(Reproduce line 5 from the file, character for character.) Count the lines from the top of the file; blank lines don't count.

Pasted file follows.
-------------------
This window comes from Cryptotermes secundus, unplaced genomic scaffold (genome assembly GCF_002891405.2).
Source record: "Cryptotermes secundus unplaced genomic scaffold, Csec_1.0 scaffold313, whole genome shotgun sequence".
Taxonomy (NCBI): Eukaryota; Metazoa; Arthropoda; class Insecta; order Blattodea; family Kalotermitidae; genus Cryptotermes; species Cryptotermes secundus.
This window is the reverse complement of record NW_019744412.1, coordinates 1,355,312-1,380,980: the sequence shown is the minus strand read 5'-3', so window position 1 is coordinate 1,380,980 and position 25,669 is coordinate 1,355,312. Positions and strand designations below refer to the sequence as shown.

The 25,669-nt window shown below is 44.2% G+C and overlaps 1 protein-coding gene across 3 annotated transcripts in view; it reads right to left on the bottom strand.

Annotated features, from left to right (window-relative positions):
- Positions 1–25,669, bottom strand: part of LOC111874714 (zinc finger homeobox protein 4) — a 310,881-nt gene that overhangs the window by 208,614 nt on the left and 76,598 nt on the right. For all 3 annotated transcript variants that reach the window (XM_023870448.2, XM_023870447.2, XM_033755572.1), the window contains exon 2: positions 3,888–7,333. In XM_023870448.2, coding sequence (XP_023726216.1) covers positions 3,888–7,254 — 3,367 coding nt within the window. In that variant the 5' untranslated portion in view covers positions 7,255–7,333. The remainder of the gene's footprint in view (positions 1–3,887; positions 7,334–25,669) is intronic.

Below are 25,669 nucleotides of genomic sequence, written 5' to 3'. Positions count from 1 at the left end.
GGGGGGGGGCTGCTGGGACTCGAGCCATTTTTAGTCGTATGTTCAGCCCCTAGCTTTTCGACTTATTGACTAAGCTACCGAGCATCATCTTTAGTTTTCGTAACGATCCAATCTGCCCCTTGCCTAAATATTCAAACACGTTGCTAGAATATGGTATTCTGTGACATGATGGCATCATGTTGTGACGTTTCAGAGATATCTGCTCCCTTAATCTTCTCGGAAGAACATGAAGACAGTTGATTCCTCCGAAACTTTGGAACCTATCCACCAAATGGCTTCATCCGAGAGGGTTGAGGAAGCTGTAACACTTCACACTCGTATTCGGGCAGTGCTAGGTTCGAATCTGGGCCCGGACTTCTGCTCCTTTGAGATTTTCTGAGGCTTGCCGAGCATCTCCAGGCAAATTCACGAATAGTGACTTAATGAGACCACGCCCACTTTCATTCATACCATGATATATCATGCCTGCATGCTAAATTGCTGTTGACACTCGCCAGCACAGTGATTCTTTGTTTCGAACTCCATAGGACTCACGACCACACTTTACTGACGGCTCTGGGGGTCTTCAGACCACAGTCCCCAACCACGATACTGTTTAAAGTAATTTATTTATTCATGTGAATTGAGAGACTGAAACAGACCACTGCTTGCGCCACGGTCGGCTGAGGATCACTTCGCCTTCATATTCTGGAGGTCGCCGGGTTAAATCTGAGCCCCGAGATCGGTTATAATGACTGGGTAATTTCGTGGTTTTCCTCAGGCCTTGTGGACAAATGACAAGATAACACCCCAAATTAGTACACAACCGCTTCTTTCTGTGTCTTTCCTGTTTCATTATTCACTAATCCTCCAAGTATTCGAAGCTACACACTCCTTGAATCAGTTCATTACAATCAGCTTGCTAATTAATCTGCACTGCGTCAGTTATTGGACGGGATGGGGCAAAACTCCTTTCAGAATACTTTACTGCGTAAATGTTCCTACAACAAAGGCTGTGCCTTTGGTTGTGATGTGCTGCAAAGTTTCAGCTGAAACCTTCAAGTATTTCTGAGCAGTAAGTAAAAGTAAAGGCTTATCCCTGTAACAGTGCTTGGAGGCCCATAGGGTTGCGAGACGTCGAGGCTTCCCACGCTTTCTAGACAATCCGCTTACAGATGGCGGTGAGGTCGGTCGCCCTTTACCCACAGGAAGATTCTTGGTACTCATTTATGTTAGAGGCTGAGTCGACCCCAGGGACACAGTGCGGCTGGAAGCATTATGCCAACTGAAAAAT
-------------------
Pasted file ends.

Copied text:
The 25,669-nt window shown below is 44.2% G+C and overlaps 1 protein-coding gene across 3 annotated transcripts in view; it reads right to left on the bottom strand.